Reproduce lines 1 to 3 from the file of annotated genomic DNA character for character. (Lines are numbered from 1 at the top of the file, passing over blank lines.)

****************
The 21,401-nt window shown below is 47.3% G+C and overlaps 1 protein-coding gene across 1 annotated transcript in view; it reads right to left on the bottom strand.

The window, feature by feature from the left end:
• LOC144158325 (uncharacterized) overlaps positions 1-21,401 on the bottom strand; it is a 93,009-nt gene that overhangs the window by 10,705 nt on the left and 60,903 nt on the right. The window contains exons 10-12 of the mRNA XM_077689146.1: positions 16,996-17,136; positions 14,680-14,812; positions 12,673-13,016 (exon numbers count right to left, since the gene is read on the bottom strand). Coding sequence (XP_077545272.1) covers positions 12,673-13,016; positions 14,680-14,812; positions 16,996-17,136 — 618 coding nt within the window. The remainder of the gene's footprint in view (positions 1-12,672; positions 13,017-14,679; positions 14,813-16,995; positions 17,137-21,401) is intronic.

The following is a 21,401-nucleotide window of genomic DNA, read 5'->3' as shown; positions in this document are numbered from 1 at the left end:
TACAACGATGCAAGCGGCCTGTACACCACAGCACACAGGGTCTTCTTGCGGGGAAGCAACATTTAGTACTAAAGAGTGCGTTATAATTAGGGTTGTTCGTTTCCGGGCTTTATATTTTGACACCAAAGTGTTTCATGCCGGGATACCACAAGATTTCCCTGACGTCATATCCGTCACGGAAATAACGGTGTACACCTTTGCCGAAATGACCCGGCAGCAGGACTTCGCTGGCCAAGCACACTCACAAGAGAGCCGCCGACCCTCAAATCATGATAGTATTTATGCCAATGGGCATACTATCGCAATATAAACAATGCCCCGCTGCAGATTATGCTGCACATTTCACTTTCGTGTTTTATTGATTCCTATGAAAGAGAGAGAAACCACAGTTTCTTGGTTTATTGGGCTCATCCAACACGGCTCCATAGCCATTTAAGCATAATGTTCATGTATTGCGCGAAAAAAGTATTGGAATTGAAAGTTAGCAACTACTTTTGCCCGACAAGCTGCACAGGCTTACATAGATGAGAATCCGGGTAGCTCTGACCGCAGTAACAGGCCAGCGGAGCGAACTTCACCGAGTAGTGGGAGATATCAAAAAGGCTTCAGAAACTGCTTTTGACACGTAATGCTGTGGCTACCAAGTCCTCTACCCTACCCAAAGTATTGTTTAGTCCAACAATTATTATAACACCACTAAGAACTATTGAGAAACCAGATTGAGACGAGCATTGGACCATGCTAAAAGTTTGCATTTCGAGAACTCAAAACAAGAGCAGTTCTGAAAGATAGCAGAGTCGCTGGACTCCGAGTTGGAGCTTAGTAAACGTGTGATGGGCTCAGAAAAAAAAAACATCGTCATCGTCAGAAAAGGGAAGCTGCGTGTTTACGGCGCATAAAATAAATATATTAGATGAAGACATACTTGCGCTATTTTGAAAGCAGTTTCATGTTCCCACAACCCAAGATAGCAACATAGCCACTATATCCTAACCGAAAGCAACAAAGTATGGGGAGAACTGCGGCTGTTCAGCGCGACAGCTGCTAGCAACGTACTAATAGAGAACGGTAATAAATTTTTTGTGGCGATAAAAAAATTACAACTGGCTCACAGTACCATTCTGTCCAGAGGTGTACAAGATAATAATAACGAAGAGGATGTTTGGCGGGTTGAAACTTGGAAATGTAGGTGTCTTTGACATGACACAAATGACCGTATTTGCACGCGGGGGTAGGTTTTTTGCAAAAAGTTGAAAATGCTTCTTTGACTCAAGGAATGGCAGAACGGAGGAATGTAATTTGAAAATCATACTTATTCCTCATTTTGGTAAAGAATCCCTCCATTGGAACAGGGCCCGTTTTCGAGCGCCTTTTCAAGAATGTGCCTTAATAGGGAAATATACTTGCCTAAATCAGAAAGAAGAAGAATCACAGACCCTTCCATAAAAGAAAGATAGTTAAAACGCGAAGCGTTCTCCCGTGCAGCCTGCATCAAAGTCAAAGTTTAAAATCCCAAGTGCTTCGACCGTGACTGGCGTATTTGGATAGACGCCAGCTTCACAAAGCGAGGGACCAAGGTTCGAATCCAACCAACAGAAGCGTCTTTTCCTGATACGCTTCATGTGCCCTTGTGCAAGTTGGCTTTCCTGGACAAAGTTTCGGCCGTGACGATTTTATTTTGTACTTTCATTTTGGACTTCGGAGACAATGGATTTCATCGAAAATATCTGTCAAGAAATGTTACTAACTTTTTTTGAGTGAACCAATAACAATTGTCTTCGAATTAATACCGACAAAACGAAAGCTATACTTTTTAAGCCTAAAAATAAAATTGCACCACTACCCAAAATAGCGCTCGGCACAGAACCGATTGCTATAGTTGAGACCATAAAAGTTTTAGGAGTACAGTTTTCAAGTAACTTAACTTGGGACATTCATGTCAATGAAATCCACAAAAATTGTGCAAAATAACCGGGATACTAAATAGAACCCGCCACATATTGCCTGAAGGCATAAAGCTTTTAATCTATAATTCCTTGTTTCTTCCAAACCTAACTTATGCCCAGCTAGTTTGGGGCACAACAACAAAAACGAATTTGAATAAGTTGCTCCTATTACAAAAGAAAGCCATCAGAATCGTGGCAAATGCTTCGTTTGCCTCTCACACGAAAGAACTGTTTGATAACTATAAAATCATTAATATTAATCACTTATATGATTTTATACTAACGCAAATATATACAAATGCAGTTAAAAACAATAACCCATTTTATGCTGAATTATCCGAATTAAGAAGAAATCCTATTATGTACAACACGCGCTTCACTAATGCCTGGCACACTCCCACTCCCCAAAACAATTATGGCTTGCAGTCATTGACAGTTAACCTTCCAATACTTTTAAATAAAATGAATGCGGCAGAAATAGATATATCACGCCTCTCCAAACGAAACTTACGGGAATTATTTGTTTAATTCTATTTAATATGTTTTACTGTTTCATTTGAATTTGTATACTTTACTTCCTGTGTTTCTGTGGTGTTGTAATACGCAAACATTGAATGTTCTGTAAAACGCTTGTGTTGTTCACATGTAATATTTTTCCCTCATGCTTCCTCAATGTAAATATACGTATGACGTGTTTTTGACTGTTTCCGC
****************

The 21,401-nt window shown below is 47.3% G+C and overlaps 1 protein-coding gene across 1 annotated transcript in view; it reads right to left on the bottom strand.

The window, feature by feature from the left end:
• LOC144158325 (uncharacterized) overlaps positions 1-21,401 on the bottom strand; it is a 93,009-nt gene that overhangs the window by 10,705 nt on the left and 60,903 nt on the right. The window contains exons 10-12 of the mRNA XM_077689146.1: positions 16,996-17,136; positions 14,680-14,812; positions 12,673-13,016 (exon numbers count right to left, since the gene is read on the bottom strand). Coding sequence (XP_077545272.1) covers positions 12,673-13,016; positions 14,680-14,812; positions 16,996-17,136 — 618 coding nt within the window. The remainder of the gene's footprint in view (positions 1-12,672; positions 13,017-14,679; positions 14,813-16,995; positions 17,137-21,401) is intronic.